This story was originally published by KOMO 4 on July 14, 2022
SEATTLE — The Metropolitan Improvement District has awarded a $25,000 grant to fund a pilot program by City University of Seattle that aims to eradicate nuisance graffiti from building fronts, an ongoing concern from businesses in the area and residents who live in Seattle’s central district.
City staff and volunteers will remove graffiti after it appears only for it return days later.
But residents are hoping the new pilot program will help make a difference.
In Belltown, some people are tackling tagging with the help of a new pilot program.
“We’re kind of making an impact out here to tell you the truth,” said Mark, one of three formerly homeless people who was hired to help cover up graffiti in the Belltown area.
“We wanted to clean the graffiti and make the city look better than it was,” said Harry Jinwala, a City University student. “We made a business plan and we started a pilot project.”
The workers from Uplift Northwest are deployed to paint over graffiti on 20 of the biggest problem spots in Seattle’s Belltown neighborhood.
“Every day, they go to our problem 20 buildings and paint out that graffiti for those 20 buildings,” said Tom Graff, a local realtor for the area.
The people doing the work say they are making a difference.
“I like the paycheck for one thing,” Mark said. “We’re making a difference out here.”
“It’s an excellent opportunity to clean the city and train these people who are trying to get back to work,” said Gina Hall, executive director of Uplift Northwest.
Bergman Luggage on 3rd Street and Stewart Avenue is one of the top 20 graffiti problem spots in Belltown.
The alley behind Moore Theatre on Virginia and 3rd is another hotspot.
“This alley notoriously get hits a lot because these building are unoccupied,” Graff said. “The owners are not aggressive about removing the graffiti.”
In May, during the Seattle One Day of Service, volunteers helped repaint the alleyway.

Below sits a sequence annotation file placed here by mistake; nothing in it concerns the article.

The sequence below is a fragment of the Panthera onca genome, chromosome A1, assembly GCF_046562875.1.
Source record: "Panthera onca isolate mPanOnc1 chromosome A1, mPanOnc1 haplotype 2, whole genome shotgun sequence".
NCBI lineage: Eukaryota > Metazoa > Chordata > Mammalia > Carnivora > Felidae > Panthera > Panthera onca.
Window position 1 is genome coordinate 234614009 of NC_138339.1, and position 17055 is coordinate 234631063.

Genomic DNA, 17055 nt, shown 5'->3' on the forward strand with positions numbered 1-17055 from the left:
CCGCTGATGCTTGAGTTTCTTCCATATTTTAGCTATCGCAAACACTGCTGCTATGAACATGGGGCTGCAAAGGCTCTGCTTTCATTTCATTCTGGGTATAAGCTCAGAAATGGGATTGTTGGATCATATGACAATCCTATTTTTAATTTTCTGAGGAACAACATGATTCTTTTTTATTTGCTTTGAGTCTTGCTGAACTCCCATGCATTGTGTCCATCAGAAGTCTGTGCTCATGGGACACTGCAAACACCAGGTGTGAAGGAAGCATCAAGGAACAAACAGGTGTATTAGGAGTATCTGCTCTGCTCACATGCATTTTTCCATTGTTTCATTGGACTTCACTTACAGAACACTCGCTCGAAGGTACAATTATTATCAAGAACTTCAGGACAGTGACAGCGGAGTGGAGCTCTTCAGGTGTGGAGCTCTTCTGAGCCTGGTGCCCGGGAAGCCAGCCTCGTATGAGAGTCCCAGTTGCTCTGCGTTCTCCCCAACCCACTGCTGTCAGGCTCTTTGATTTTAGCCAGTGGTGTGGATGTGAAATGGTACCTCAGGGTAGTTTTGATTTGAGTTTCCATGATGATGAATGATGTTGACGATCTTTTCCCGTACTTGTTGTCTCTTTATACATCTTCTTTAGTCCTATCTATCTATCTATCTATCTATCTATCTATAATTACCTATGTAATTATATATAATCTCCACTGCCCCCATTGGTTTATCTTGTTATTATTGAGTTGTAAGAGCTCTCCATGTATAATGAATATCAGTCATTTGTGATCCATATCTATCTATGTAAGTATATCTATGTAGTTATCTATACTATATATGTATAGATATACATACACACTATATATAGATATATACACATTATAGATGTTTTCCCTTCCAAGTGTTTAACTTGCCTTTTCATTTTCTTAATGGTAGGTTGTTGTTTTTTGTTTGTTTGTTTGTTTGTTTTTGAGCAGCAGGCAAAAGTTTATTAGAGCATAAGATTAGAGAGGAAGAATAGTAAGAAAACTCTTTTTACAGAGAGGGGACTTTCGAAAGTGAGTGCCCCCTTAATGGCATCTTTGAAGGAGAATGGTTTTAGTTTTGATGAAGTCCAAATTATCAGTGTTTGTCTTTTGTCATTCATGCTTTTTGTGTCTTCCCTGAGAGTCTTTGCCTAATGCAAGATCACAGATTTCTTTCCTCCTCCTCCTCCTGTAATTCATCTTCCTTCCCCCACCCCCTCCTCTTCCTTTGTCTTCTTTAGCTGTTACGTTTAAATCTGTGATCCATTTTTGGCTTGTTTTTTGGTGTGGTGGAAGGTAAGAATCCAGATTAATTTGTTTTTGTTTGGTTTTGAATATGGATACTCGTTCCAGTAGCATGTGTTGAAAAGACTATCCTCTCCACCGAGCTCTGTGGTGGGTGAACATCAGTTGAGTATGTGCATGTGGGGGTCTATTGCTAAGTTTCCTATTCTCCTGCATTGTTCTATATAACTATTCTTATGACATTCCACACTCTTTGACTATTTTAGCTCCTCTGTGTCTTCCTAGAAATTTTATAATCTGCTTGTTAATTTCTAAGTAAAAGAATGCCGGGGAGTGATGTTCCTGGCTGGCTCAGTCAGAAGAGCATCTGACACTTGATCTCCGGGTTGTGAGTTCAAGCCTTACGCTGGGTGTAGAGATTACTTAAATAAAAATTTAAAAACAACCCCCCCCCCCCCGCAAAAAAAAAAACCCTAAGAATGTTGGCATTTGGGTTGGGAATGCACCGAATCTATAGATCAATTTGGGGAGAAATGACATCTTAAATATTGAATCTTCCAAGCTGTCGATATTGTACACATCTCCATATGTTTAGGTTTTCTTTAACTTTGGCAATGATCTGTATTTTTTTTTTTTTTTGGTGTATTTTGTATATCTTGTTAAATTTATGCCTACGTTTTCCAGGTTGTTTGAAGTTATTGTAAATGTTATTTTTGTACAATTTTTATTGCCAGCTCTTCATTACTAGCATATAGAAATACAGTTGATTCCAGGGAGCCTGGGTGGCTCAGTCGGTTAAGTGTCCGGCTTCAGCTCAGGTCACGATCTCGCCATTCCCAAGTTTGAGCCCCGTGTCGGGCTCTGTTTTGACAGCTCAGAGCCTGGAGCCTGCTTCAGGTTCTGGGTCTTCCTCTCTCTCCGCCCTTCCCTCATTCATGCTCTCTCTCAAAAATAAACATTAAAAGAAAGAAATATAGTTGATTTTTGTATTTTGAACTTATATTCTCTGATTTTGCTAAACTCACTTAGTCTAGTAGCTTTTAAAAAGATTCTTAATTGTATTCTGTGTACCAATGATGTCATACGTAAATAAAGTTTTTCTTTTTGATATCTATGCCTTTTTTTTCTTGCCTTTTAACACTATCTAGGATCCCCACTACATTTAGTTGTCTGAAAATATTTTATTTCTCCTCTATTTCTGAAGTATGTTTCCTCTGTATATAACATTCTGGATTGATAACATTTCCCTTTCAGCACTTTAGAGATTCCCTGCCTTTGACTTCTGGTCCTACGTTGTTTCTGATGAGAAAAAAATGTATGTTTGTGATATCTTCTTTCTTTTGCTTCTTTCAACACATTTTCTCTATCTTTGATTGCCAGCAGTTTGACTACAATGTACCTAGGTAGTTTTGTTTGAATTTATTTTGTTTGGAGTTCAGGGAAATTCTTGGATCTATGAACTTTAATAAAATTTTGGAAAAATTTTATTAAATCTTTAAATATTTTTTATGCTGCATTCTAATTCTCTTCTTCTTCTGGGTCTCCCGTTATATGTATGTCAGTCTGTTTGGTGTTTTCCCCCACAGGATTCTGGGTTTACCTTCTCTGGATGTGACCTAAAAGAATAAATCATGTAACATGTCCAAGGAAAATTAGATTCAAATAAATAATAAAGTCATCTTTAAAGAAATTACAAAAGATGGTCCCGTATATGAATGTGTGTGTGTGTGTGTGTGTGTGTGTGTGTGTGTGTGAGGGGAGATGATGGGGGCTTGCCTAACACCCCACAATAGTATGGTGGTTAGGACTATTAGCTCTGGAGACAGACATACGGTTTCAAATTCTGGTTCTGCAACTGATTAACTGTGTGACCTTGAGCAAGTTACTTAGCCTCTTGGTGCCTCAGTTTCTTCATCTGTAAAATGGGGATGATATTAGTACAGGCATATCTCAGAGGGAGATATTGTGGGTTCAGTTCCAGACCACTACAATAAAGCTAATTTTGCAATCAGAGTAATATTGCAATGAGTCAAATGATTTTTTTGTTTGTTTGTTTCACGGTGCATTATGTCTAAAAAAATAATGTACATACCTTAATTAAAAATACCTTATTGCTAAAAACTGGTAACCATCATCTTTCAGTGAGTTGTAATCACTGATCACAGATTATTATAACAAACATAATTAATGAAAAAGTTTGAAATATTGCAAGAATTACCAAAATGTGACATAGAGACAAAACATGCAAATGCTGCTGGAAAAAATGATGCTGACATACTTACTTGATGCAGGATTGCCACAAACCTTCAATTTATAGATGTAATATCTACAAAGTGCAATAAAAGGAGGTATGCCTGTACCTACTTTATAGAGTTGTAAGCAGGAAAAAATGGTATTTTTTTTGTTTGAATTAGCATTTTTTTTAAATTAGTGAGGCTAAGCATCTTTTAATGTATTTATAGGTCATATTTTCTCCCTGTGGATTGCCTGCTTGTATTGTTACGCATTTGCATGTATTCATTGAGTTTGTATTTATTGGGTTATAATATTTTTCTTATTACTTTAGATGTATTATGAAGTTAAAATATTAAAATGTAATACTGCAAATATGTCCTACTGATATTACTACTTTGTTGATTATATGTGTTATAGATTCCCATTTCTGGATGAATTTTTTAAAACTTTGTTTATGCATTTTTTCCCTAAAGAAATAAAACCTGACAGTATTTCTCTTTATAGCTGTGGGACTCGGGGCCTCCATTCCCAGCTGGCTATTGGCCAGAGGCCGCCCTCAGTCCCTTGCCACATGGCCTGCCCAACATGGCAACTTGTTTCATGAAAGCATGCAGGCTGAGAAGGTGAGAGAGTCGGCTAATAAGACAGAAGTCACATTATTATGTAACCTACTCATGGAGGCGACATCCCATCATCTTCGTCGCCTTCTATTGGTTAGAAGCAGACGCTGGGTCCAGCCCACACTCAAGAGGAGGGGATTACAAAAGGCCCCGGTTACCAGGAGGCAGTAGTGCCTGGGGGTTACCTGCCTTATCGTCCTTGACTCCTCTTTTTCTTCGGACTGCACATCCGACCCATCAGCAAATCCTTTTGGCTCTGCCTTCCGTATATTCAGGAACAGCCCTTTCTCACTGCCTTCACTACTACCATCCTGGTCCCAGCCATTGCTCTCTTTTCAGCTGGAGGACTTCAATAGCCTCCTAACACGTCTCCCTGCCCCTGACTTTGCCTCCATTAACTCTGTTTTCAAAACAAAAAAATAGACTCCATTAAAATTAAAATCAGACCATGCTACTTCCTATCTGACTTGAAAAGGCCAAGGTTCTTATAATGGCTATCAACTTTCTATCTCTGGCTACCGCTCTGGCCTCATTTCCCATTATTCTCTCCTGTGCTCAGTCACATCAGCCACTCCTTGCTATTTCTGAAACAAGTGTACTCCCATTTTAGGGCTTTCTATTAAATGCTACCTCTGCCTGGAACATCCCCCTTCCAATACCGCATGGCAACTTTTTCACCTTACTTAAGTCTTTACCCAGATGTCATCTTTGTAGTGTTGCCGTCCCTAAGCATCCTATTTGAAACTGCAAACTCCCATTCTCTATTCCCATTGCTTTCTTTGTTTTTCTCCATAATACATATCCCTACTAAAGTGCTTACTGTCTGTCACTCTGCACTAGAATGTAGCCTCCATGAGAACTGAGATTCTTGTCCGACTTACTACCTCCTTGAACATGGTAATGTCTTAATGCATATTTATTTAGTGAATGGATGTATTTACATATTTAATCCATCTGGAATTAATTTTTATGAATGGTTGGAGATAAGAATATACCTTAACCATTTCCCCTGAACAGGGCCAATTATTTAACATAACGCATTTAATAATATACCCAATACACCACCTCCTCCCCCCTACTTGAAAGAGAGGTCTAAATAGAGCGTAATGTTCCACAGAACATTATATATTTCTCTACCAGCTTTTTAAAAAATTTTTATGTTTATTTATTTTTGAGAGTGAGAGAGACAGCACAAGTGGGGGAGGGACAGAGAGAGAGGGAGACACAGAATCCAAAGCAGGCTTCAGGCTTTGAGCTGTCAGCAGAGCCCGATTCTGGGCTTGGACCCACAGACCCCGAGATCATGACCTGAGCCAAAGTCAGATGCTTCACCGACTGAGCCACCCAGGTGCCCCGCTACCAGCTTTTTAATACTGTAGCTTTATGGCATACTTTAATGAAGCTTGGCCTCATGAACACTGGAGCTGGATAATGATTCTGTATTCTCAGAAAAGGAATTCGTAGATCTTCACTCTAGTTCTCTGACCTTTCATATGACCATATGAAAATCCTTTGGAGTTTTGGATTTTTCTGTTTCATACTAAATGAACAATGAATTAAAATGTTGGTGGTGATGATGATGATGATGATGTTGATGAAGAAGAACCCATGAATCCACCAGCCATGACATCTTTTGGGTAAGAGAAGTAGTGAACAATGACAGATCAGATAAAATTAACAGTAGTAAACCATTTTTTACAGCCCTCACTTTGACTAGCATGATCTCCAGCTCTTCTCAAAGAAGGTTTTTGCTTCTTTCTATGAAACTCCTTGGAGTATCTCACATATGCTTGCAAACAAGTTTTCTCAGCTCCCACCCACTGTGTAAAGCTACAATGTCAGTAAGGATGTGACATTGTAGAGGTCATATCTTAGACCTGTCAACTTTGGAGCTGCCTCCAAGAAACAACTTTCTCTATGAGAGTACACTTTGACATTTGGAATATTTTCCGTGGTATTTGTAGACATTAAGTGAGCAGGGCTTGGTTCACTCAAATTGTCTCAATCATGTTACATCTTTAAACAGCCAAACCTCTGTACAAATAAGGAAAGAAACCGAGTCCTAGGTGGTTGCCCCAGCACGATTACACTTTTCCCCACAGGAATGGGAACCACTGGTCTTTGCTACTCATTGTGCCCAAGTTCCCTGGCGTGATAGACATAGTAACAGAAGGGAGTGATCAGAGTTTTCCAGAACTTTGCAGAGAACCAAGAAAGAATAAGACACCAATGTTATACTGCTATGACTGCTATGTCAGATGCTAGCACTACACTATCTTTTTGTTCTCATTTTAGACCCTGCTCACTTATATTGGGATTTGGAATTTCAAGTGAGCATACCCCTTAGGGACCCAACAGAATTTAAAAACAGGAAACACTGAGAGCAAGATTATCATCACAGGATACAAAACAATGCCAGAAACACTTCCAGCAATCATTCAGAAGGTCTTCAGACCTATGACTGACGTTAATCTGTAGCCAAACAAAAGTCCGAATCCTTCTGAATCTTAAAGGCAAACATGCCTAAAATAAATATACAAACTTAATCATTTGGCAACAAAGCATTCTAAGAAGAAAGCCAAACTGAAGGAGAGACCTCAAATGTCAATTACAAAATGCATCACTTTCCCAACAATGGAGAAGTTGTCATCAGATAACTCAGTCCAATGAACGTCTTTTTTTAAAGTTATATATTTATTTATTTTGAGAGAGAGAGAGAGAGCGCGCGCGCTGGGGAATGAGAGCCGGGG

The graffiti returned to that spot and others shortly after it was cleaned up.
Graff, chairperson of Belltown United, said some places like 2nd Street and Bell Avenue are a magnet for graffiti.
“Some get hit and hit and hit and hit,” Graff said. “Particularly ones that are vacant.”
He’s counting on the community, volunteers, and uplift workers to help banish graffiti from Belltown.
“I manage property in Belltown and none of our property have graffiti on it,” Graff said. “And the reason is because we do paint it out every 24-48 hours. I know this works. And we’re going to prove it in our most difficult unoccupied building in Belltown.”
Downtown Seattle Association says in the past year, crews removed more than 27,000 graffiti tags.
Seattle Public Utilities has a Graffiti Rangers team with a goal to remove the offensive scrawling within 10 business days. If it’s hate graffiti, they try to remove it within 24 hours.
“SPU Graffiti Rangers also proactively abate graffiti on public spaces in downtown Seattle every Tuesday, including Belltown and Pioneer Square, and when requested, assist the Metropolitan Improvement District (MID) on their abatement efforts downtown. Over the last 12 months, the SPU Rangers removed 100 percent of reported graffiti within 10 business days and more than 98% of the graffiti was removed within 2 business days.”
If you have a graffiti concern, report it to the SPU Graffiti hotline at: 206-684-7587 or file a report through the Find It, Fix It mobile app or online report form.